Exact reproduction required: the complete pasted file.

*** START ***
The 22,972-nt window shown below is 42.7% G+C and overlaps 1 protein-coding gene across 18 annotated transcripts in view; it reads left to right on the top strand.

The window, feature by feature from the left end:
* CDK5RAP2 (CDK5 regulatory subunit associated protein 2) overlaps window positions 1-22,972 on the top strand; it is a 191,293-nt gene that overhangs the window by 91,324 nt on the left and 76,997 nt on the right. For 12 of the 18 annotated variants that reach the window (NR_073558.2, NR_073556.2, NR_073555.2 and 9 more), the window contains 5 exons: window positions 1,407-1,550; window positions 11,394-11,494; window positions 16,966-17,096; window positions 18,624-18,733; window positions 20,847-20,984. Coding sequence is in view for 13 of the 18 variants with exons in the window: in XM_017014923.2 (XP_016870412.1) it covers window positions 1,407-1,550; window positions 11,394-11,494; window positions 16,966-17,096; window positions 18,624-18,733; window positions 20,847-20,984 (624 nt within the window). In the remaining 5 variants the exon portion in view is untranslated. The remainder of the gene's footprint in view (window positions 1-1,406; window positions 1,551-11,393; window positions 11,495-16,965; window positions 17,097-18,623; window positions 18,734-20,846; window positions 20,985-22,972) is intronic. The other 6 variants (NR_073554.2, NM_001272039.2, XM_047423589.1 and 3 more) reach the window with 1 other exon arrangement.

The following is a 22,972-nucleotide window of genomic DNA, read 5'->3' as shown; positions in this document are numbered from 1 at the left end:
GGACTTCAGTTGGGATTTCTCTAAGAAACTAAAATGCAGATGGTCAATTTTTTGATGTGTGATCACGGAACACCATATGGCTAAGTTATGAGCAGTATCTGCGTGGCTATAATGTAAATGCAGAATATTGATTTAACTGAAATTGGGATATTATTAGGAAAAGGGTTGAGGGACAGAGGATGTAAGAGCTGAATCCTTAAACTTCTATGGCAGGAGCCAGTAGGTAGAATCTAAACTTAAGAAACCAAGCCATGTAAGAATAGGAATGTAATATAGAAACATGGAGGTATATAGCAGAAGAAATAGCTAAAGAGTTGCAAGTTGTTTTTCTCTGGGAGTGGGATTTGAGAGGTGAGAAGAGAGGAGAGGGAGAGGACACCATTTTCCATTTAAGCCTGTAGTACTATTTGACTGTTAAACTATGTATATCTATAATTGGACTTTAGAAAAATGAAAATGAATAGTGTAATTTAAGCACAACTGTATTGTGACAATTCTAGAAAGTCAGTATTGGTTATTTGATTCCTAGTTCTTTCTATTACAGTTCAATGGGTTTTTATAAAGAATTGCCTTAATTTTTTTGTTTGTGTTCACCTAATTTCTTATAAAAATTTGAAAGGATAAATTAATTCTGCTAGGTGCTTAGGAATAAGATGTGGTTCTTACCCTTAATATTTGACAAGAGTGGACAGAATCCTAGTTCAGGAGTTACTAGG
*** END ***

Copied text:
The 22,972-nt window shown below is 42.7% G+C and overlaps 1 protein-coding gene across 18 annotated transcripts in view; it reads left to right on the top strand.

The window, feature by feature from the left end:
* CDK5RAP2 (CDK5 regulatory subunit associated protein 2) overlaps window positions 1-22,972 on the top strand; it is a 191,293-nt gene that overhangs the window by 91,324 nt on the left and 76,997 nt on the right. For 12 of the 18 annotated variants that reach the window (NR_073558.2, NR_073556.2, NR_073555.2 and 9 more), the window contains 5 exons: window positions 1,407-1,550; window positions 11,394-11,494; window positions 16,966-17,096; window positions 18,624-18,733; window positions 20,847-20,984. Coding sequence is in view for 13 of the 18 variants with exons in the window: in XM_017014923.2 (XP_016870412.1) it covers window positions 1,407-1,550; window positions 11,394-11,494; window positions 16,966-17,096; window positions 18,624-18,733; window positions 20,847-20,984 (624 nt within the window). In the remaining 5 variants the exon portion in view is untranslated. The remainder of the gene's footprint in view (window positions 1-1,406; window positions 1,551-11,393; window positions 11,495-16,965; window positions 17,097-18,623; window positions 18,734-20,846; window positions 20,985-22,972) is intronic. The other 6 variants (NR_073554.2, NM_001272039.2, XM_047423589.1 and 3 more) reach the window with 1 other exon arrangement.

The following is a 22,972-nucleotide window of genomic DNA, read 5'->3' as shown; positions in this document are numbered from 1 at the left end:
GGACTTCAGTTGGGATTTCTCTAAGAAACTAAAATGCAGATGGTCAATTTTTTGATGTGTGATCACGGAACACCATATGGCTAAGTTATGAGCAGTATCTGCGTGGCTATAATGTAAATGCAGAATATTGATTTAACTGAAATTGGGATATTATTAGGAAAAGGGTTGAGGGACAGAGGATGTAAGAGCTGAATCCTTAAACTTCTATGGCAGGAGCCAGTAGGTAGAATCTAAACTTAAGAAACCAAGCCATGTAAGAATAGGAATGTAATATAGAAACATGGAGGTATATAGCAGAAGAAATAGCTAAAGAGTTGCAAGTTGTTTTTCTCTGGGAGTGGGATTTGAGAGGTGAGAAGAGAGGAGAGGGAGAGGACACCATTTTCCATTTAAGCCTGTAGTACTATTTGACTGTTAAACTATGTATATCTATAATTGGACTTTAGAAAAATGAAAATGAATAGTGTAATTTAAGCACAACTGTATTGTGACAATTCTAGAAAGTCAGTATTGGTTATTTGATTCCTAGTTCTTTCTATTACAGTTCAATGGGTTTTTATAAAGAATTGCCTTAATTTTTTTGTTTGTGTTCACCTAATTTCTTATAAAAATTTGAAAGGATAAATTAATTCTGCTAGGTGCTTAGGAATAAGATGTGGTTCTTACCCTTAATATTTGACAAGAGTGGACAGAATCCTAGTTCAGGAGTTACTAGG